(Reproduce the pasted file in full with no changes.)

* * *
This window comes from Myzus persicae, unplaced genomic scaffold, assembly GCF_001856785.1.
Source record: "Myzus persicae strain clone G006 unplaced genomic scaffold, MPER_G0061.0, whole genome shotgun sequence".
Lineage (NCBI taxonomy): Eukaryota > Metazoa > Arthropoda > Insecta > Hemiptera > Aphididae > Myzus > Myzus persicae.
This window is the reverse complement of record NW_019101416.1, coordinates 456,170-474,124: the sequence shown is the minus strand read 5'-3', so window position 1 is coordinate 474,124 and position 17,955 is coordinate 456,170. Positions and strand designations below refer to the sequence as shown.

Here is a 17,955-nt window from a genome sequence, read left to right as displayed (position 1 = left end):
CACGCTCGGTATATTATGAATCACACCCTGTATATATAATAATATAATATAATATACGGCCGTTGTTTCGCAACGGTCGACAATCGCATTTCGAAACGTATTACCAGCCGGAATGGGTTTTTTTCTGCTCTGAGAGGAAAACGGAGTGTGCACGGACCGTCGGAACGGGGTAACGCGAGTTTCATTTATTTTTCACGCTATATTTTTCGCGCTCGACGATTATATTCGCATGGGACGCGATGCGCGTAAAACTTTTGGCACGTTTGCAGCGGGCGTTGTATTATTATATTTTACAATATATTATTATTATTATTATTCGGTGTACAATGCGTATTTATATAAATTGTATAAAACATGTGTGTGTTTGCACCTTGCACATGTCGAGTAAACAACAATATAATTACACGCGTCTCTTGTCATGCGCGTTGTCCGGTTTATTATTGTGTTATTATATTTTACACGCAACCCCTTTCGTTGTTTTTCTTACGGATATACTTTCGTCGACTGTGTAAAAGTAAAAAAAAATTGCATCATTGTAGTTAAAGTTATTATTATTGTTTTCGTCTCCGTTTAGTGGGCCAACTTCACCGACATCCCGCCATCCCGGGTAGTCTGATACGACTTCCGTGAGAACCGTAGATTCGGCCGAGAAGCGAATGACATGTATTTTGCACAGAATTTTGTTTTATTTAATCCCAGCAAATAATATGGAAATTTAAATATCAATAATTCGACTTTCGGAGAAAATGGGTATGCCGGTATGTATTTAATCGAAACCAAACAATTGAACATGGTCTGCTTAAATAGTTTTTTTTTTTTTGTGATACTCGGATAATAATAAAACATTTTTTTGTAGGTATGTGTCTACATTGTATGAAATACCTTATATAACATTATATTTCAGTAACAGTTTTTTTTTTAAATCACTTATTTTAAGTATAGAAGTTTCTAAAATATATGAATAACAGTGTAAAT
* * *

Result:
This window comes from Myzus persicae, unplaced genomic scaffold, assembly GCF_001856785.1.
Source record: "Myzus persicae strain clone G006 unplaced genomic scaffold, MPER_G0061.0, whole genome shotgun sequence".
Lineage (NCBI taxonomy): Eukaryota > Metazoa > Arthropoda > Insecta > Hemiptera > Aphididae > Myzus > Myzus persicae.
This window is the reverse complement of record NW_019101416.1, coordinates 456,170-474,124: the sequence shown is the minus strand read 5'-3', so window position 1 is coordinate 474,124 and position 17,955 is coordinate 456,170. Positions and strand designations below refer to the sequence as shown.

Here is a 17,955-nt window from a genome sequence, read left to right as displayed (position 1 = left end):
CACGCTCGGTATATTATGAATCACACCCTGTATATATAATAATATAATATAATATACGGCCGTTGTTTCGCAACGGTCGACAATCGCATTTCGAAACGTATTACCAGCCGGAATGGGTTTTTTTCTGCTCTGAGAGGAAAACGGAGTGTGCACGGACCGTCGGAACGGGGTAACGCGAGTTTCATTTATTTTTCACGCTATATTTTTCGCGCTCGACGATTATATTCGCATGGGACGCGATGCGCGTAAAACTTTTGGCACGTTTGCAGCGGGCGTTGTATTATTATATTTTACAATATATTATTATTATTATTATTCGGTGTACAATGCGTATTTATATAAATTGTATAAAACATGTGTGTGTTTGCACCTTGCACATGTCGAGTAAACAACAATATAATTACACGCGTCTCTTGTCATGCGCGTTGTCCGGTTTATTATTGTGTTATTATATTTTACACGCAACCCCTTTCGTTGTTTTTCTTACGGATATACTTTCGTCGACTGTGTAAAAGTAAAAAAAAATTGCATCATTGTAGTTAAAGTTATTATTATTGTTTTCGTCTCCGTTTAGTGGGCCAACTTCACCGACATCCCGCCATCCCGGGTAGTCTGATACGACTTCCGTGAGAACCGTAGATTCGGCCGAGAAGCGAATGACATGTATTTTGCACAGAATTTTGTTTTATTTAATCCCAGCAAATAATATGGAAATTTAAATATCAATAATTCGACTTTCGGAGAAAATGGGTATGCCGGTATGTATTTAATCGAAACCAAACAATTGAACATGGTCTGCTTAAATAGTTTTTTTTTTTTTGTGATACTCGGATAATAATAAAACATTTTTTTGTAGGTATGTGTCTACATTGTATGAAATACCTTATATAACATTATATTTCAGTAACAGTTTTTTTTTTAAATCACTTATTTTAAGTATAGAAGTTTCTAAAATATATGAATAACAGTGTAAAT